UK’s biggest employer of architects insists its pay gap is not the result of discrimination
An audit of salaries at Foster & Partners has exposed significant discrepancies between the average earnings of women and those of male colleagues at the practice, which is the UK’s biggest employer of architects.
The data, published in response to new government transparency requirements for firms with 250 or more staff, shows that the practice pays women employees a mean hourly rate that is 23.8% lower than that for men, while median pay for women is 10.5% lower.
It also shows that women working at Fosters – which employs 642 architects, according to BD’s World Architecture 2018 report, published in December – were proportionately less likely to receive a bonus at the practice, and that when they did it was generally paid at a lower level than those of their male counterparts.
According to the published figures, which relate to the 12-month period that ended on 5 April 2017, 80.9% of the men who work at the practice received a bonus compared with 75.2% of female staff. Given as a mean figure, bonuses paid to women were 71.6% lower than those paid to men; the median bonus for women was 33.3% lower.
Fosters said women and men were paid equally across the company for doing equivalent jobs.
“We believe in creating an inclusive working environment for all, which is based on merit and encourages our talented team to do their best work,” it said in a statement.
“We continue to try to ensure that our policies and practices are fair, including reviewing our pay decisions each year as part of our annual performance, pay and bonus review.”
Fosters said that the pay and bonus imbalances were due to the practice “having more men, with longer service, in senior high-paid roles within the practice”.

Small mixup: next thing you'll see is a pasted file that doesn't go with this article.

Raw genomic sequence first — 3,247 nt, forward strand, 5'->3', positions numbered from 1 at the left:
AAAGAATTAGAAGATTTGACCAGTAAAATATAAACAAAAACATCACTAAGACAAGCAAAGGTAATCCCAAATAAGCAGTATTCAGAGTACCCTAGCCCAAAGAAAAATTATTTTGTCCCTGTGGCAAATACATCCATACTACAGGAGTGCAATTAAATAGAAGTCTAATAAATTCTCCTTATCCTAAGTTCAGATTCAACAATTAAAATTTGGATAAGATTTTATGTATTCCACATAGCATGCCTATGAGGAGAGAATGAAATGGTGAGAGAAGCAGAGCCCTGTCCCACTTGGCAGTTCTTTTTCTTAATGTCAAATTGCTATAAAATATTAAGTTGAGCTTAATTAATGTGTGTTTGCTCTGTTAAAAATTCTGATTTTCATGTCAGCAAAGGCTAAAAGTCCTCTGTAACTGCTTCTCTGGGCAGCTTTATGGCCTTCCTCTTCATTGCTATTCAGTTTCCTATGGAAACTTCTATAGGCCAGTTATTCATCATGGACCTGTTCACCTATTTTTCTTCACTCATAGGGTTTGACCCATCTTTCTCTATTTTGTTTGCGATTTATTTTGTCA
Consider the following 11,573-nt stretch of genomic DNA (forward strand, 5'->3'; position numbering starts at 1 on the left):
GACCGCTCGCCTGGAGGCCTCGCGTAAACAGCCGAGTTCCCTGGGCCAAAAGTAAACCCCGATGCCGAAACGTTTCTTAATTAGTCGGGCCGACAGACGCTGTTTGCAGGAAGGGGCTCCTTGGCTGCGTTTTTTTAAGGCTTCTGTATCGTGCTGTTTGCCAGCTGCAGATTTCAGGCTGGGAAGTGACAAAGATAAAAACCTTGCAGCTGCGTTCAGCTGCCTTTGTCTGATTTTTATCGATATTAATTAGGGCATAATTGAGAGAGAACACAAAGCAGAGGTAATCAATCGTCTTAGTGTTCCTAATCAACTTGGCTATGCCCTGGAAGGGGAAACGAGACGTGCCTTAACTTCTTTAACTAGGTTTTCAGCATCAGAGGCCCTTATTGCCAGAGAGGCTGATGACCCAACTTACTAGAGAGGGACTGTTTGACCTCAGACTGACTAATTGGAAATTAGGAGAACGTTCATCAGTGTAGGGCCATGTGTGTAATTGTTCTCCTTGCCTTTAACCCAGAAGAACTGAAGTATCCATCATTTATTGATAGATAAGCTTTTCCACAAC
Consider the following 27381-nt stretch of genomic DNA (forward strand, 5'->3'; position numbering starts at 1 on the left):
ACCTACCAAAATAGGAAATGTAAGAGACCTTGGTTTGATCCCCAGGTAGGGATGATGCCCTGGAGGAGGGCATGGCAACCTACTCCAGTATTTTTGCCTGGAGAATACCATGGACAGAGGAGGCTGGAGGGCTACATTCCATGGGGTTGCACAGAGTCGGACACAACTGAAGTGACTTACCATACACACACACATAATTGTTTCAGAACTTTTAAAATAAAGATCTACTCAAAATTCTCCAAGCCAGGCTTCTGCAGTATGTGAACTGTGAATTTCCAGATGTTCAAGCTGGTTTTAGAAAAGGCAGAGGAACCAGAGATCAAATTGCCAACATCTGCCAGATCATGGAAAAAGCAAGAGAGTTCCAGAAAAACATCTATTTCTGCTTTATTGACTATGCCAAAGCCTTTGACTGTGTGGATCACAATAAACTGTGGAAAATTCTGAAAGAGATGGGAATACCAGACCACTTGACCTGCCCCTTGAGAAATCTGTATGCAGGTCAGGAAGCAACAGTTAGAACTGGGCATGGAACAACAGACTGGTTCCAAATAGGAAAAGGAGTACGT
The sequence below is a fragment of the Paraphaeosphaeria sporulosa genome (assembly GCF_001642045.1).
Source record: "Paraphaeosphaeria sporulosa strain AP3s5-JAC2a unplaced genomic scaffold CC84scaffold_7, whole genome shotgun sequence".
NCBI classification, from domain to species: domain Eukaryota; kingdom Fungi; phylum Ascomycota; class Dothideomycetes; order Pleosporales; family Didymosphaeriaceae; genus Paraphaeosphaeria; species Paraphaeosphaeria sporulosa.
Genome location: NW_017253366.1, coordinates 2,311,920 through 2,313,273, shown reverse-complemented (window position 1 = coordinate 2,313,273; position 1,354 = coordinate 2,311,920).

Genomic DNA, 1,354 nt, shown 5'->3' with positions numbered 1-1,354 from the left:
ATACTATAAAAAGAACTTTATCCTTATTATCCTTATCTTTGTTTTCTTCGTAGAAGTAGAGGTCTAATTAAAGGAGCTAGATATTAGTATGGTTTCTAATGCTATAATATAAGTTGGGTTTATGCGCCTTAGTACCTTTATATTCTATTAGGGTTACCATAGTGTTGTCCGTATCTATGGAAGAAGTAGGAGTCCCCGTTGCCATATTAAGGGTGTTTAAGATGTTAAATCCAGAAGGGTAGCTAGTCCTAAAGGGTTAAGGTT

The published data showed that there were four times as many men than women in the top quartile of earners at Fosters, which only eased to a 66-34 imbalance in the upper middle quartile. In the lower middle quartile 60% of staff were men compared with 40%. Female employees were best represented in the bottom quartile, where 56% of Fosters staff were men and 44% women.
Overall the practice’s gender balance is 65% male to 35% female.
In a report accompanying the figures, Fosters managing partner Matthew Streets said that while all employees were eligible for a bonus in principle, staff needed to have completed six months of service by the time of the review that determined that bonus.
“In 2016/17 we recruited more women later in the year which is the main reason for this gap,” he said.
“As an equal opportunity employer, we are committed to addressing diversity and providing appropriate career opportunities for everybody, both externally and internally.
“It is evident that we have a pay gap. To close that gap we are encouraging more gender diversity at a senior level.
“Over the last five years, we have promoted more women to both partner and senior partner level, as well as recently appointing a woman to the management board.
“The practice understands that this is a complex issue and that it will take time to achieve the right balance. We are committed to closing the gender gap and ensuring diversity and inclusion at all levels.”
According to the WA100, Fosters is the world’s 14th biggest architecture firm by architect headcount, with a fees income of $180-189m. US-headquartered Gensler is the biggest practice, with 2,560 architects and fees income off $1-1.5bn.